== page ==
“If you are shooting from land, which is usually where you start, you need a proper big lens and a tripod,” Mitchinson advises. “If you have the budget, a 600mm lens is ideal but very costly. There are some budget versions like the 150mm-600mm Tamron that has various mounts.
“I’d suggest having something along the lines of a 24-70mm, a 70-200mm and a 600mm. You need a very good tripod, and you should always think of shooting stills as well as video, so a video tripod can double as both.”
Image by ianmitchinson
8. Then try getting in the water.
Make sure you can handle the waves before heading in yourself.
“Once you become comfortable with shooting from land, you might want to invest in a water housing and start your fitness training,” Mitchinson says. “To be in the water, you need to be very fit, and you need to become a strong swimmer. My best advice is to become a surfer yourself. Once you can surf the waves and take the poundings that come along with it, then you can learn if you have what it takes to swim in the waves with a camera.”
Image by Robyn Gwilt. Gear: Canon 7D II camera, Canon 100-400 lens. Settings: Exposure 1/2500 sec; f5.6; ISO 400.
9. Avoid seasickness.
“This particular photo was shot from a rubber-duck, at a world-famous surf spot in South Africa, called Dungeon’s,” Gwilt tells us. “This is about a 2km boat ride from Hout Bay in Cape Town, and these huge waves only happen a couple of times a year. I go out with a reliable skipper, and we ride adjacent to the breaking wave, over the swell.
“I’m equally at home on land or water. But a tip for water: find your surfer or wave with your naked eye and only then bring the lens to your face. If you try to follow the waves and surfers from a rocking boat, you will get sea-sick!”
Image by Charlie Blacker
10. Practice with smaller waves.
“You don’t need big waves, either,” Blacker continues. “A lot of my wave images are shot in conditions that are no bigger than two feet. This is especially applicable if you don’t have a lot of experience in the ocean. Remember to stay safe!”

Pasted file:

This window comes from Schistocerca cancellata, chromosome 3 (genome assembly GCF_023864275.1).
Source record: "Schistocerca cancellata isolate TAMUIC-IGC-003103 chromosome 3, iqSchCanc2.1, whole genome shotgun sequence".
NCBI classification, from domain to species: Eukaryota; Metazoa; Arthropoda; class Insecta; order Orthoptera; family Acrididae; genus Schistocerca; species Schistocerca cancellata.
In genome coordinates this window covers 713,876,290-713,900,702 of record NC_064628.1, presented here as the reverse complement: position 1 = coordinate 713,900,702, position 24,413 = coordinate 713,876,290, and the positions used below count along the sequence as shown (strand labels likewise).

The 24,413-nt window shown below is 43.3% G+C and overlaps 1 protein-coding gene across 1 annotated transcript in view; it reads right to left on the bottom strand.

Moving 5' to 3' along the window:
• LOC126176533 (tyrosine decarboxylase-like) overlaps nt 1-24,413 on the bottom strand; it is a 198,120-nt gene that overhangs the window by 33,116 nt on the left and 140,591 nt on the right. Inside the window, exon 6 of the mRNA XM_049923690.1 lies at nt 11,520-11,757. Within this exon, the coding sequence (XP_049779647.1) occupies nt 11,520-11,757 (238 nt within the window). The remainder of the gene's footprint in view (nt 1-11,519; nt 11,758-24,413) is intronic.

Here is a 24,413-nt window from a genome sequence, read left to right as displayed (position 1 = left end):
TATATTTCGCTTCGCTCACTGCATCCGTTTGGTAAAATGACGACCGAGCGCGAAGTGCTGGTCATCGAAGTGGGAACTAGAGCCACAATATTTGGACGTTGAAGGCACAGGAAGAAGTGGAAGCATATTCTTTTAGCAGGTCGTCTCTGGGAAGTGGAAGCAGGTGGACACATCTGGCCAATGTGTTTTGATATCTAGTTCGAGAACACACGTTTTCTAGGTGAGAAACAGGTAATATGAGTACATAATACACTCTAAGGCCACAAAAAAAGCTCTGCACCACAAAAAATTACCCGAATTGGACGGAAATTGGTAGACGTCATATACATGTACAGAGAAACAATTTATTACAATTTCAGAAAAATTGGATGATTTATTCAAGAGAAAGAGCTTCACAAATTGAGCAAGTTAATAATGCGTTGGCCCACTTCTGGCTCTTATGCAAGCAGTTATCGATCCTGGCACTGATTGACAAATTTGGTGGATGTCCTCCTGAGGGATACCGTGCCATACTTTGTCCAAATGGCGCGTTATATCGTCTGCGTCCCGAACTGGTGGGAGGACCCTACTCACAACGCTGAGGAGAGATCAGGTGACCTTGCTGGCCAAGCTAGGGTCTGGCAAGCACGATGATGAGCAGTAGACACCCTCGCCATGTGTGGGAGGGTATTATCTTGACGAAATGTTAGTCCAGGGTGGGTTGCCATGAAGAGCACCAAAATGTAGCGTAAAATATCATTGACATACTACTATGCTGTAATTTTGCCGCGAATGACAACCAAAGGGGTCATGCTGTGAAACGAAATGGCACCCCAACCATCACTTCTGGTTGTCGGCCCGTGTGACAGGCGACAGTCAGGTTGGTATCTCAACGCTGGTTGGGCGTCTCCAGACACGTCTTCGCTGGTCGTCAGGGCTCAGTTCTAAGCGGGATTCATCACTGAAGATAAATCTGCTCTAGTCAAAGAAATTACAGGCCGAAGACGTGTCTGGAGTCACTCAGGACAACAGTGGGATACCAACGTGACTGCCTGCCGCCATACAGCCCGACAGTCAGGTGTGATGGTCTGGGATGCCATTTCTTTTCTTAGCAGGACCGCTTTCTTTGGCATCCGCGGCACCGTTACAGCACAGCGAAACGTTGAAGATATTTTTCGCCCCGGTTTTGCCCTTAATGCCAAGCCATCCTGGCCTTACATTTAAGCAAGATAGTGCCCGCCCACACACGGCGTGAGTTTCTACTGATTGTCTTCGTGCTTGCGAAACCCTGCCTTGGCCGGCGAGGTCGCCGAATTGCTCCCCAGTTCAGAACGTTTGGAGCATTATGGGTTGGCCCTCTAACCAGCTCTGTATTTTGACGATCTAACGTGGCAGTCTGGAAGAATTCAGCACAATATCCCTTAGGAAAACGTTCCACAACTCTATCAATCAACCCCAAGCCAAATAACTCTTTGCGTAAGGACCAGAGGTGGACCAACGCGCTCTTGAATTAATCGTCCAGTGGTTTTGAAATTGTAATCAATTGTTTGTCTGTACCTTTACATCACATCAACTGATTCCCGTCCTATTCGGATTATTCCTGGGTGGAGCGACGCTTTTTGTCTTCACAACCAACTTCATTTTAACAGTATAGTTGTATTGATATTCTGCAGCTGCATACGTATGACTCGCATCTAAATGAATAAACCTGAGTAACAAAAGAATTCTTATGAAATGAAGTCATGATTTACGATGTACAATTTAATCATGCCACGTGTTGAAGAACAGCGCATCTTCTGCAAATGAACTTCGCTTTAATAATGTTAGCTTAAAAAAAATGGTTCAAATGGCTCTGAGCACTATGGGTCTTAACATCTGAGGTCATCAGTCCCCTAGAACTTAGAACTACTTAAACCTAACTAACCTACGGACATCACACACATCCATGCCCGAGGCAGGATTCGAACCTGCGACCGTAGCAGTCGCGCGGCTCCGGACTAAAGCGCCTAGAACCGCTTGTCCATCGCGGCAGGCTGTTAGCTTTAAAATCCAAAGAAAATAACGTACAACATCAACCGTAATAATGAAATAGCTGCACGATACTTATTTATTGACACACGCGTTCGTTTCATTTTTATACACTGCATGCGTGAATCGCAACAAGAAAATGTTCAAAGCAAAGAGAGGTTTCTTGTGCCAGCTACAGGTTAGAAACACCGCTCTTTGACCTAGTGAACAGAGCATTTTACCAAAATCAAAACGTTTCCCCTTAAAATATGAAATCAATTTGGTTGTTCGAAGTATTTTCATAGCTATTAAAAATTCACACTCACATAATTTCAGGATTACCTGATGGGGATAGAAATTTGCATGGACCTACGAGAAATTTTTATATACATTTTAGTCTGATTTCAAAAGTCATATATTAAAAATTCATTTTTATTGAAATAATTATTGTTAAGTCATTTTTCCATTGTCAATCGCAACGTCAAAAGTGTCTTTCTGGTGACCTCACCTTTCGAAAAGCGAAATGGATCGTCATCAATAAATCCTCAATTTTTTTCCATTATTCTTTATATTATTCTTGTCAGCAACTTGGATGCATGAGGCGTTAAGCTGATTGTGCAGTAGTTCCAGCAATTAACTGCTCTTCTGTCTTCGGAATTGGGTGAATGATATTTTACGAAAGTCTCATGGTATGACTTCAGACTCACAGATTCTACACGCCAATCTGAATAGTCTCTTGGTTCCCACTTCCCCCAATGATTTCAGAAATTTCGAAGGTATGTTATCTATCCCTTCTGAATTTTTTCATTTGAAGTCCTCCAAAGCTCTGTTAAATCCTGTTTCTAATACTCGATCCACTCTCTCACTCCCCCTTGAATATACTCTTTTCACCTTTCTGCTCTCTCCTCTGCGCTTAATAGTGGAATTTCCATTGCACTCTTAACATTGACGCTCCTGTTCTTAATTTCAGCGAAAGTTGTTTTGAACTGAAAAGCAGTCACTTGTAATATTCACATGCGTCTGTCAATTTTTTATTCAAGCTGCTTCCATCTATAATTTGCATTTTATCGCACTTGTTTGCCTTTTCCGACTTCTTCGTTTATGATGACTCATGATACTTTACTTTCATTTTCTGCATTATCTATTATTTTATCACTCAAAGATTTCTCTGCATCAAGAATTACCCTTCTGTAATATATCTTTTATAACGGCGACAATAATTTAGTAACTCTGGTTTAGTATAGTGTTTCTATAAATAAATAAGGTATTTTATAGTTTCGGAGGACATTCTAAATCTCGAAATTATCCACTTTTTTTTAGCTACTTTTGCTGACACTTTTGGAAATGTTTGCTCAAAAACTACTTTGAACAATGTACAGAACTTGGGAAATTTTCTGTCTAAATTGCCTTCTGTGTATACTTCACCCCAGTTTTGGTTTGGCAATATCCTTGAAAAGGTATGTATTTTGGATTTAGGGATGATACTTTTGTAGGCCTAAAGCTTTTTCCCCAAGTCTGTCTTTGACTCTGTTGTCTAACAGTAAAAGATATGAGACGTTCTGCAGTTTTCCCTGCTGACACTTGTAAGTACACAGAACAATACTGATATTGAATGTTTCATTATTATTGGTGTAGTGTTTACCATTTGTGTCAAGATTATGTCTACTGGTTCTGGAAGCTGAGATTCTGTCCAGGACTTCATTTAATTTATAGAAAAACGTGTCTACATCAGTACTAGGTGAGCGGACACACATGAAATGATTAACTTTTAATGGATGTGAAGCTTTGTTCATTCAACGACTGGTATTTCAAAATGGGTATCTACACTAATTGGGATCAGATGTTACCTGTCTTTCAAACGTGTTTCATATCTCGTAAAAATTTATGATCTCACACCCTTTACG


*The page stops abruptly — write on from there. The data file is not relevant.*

Image by Longjourneys. Gear: Canon 5D MKIII camera, Canon EF 70-200 F2.8 lens. Settings: Focal length 200mm; exposure 1/1000 sec; f6.7; ISO 200.
11. Find your niche.
Think about what makes you unique!
“It’s important to try and find your own niche in surf photography and build on that,” Kennedy explains. “While there are some amazing all-rounders, there are also specialists, such as photographers who like to take a wide-angle approach to shooting waves and action. Others may specialize in water shots, swimming around in the waves with the surfers, with a camera in a waterproof housing.
“My advice would be to try all types of surf photography and find out which one suits you best. I once had a very expensive zoom lens and fell into the trap of shooting everything too tight. Eventually, I moved away from zoom lenses and now prefer to shoot a wider angle. Ultimately, it’s about finding a balance and most importantly, taking the kind of shots that you’re happy with.”
Image by Longjourneys
12. Protect your gear.
“Shooting from the water can be challenging and sometimes a bit frustrating,” Blacker admits. “Water droplets on your lens port can ruin a whole image, so it is important to use the appropriate techniques to keep your port drop-free. Remember to keep flat ports dry—this can be done by lightly buffing the port with candle wax—and dome ports wet, which you can do by licking the port and dipping it in the water so a thin film of water forms evenly over the entire port.”
Image by Mariia Kamenska
13. Watch your shutter speed.
Your exposure time is key. To perfectly freeze those water droplets in place, our experts recommend 1/2000 of a second or faster. However, if you prefer that silky, abstract look, you can go for a long exposure.
14. Enjoy the process.
“You don’t need to let fear or a lack of gear impede your quest,” Mitchinson promises. “There is always a way to do it. The thing about wave and surf photography is that it’s not about the shot so much as it is about the story you’re trying to tell. Practice, and keep at it.”
Top Image by Longjourneys